Rita Ann Higgins’s eleventh poetry collection, Tongulish, pulses with conversation. It is a stroll down the street; the ambience of the spoken word splayed across the page. Conversation is volatile and ever-changing from subject to subject; in much the same way, the poems within the collection cover a plethora of subject matter. It is a book of talking in all its diversity, from class divisions to mythology. Special regard for the Irish language makes the collection precisely what you might hear if you listened on a packed bus making its way through Higgins’s hometown of Galway.
The first poem in the collection, “Easy on the Ankle”, implies this very notion of a bus ride with each stanza telling a different story, characterising how the ear alights from one subject to the next. The first stanza brims with conversation with little fragments hanging in line that seemingly make no sense to the listener, and a colloquial code passed between close friends:
he was Long-John-Silvered
without a spoon in his mouth.
He’d have ended up sucking
his porridge through a jackdaw.
Short lines, with full stops omitted, stir in the mind the speech and breath of a rapid talker, somewhat different from the nonchalant speaker a couple of stanzas later:
Anything babe, you can have anything,
even my maggot collection.
And you know the way I am
about them maggots.
Higgins gives the impression of a variety of different speakers on the page, attention flitting between them. Perhaps, the poem’s hidden magic is the layering of a deeper message beneath the pleasant gossip – a gesture recurrent throughout the collection. On this bus ride alone, we are witness to strife in the workplace; to violence and romantic disharmony. “Easy on the Ankle” holds a mirror to the rest of the collection: a perfect gathering of social issues harnessed by a smooth tongue.
Surprisingly, the title poem, “Tongulish”, does not appear first in the collection; but, rather, on page 32. Although, perhaps, initially puzzling in its placement, it acts as less the title-piece and more as a gentle reminder mid-conversation: “remember to pay attention to the language”, it seems to say when we finally come around to it. Where before we might have been on a bus in Mijas, contemplating “Getting Older”, or in a tent with the wife of “Caligula”, we are reminded to listen to the words on the page and enjoy them as much as their messages – sound acting as the gateway to the meaning. The poem is a microcosm of the greater collection, bursting with enough colloquialisms and onomatopoeia to fill the rest of the book:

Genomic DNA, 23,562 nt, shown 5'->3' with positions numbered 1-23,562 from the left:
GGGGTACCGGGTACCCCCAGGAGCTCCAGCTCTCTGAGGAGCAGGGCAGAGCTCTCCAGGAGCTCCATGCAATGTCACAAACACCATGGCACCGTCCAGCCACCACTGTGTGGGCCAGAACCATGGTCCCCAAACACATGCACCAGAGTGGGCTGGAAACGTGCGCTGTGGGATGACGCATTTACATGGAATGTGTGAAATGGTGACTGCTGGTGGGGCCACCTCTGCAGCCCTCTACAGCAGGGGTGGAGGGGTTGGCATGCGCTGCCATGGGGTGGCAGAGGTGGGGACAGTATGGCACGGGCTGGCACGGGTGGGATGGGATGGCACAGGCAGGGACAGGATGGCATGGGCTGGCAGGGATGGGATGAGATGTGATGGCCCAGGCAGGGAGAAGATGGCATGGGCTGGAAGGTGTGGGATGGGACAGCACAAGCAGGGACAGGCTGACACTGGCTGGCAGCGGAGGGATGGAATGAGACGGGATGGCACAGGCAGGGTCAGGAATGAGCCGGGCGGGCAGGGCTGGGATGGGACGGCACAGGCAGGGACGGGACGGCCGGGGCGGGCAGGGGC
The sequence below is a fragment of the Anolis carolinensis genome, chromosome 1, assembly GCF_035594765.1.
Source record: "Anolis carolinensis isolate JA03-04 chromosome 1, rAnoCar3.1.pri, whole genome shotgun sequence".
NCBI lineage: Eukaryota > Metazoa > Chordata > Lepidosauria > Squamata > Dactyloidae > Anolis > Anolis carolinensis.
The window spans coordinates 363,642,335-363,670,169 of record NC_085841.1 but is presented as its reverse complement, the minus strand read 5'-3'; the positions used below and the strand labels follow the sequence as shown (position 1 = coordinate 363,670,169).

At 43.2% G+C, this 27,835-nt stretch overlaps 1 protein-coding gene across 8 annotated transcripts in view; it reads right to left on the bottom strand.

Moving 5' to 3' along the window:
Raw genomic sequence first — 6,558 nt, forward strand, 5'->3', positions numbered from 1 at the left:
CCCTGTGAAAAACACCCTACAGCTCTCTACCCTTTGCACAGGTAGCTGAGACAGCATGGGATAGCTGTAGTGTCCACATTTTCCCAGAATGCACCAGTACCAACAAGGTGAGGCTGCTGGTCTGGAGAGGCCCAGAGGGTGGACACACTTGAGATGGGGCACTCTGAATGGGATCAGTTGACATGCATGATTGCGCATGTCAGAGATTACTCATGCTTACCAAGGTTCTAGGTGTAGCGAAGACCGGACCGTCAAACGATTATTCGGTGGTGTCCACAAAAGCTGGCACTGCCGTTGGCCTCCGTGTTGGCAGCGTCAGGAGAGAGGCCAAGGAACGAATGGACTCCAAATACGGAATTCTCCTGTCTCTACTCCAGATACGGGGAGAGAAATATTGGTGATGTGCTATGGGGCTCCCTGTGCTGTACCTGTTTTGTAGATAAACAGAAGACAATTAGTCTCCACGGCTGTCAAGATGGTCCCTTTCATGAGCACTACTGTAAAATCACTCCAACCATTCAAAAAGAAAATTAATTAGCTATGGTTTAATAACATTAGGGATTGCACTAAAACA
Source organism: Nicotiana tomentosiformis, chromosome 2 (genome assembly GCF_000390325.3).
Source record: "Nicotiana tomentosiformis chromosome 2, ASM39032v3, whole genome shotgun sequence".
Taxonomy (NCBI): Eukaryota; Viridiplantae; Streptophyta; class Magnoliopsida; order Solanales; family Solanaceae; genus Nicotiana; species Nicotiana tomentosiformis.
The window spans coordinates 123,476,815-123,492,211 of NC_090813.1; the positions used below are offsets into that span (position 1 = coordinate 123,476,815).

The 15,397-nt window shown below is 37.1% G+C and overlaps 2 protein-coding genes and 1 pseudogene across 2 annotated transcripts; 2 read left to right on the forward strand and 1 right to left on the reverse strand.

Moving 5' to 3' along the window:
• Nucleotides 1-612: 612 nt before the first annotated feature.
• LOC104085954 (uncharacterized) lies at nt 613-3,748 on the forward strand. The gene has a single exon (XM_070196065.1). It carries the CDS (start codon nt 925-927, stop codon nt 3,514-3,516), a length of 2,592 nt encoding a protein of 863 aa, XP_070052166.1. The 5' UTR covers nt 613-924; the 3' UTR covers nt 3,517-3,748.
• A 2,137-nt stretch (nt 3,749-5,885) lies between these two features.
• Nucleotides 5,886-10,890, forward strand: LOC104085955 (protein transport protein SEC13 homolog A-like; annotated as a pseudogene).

Give me garbled, slurred, rasp,
a fricative on its own
or leaning on a noun.
I’ll take metaphor, babble,
weight-watcher verbs with no taste,
jejune compounds, or con words,
whisper, puggle, click or clack words.
A love poem to the art of speech, it seems to mount a rebellion of sound against “that aching silence / that never satisfies any gulf”. The collection as a whole carries this legacy by folding deeper messages within its conversation, such as “The Women of 1916”, a fast-paced dedication to the women of wartime Ireland. The format pulls the eye through the poem like an ear through a story and the reader finds themselves drawn in by the women and their tales.
The very name of Higgins’s collection, Tongulish, is enough to reveal exactly what lies within: a delightful cacophony of words both dictionary-bound and invented alike; a sense of language that could breach any divide and rumble along in the air of any bus. But, it is not an empty language of superficial matters: each word comes with its own weight and its own issues; each peculiar word with an important story to tell.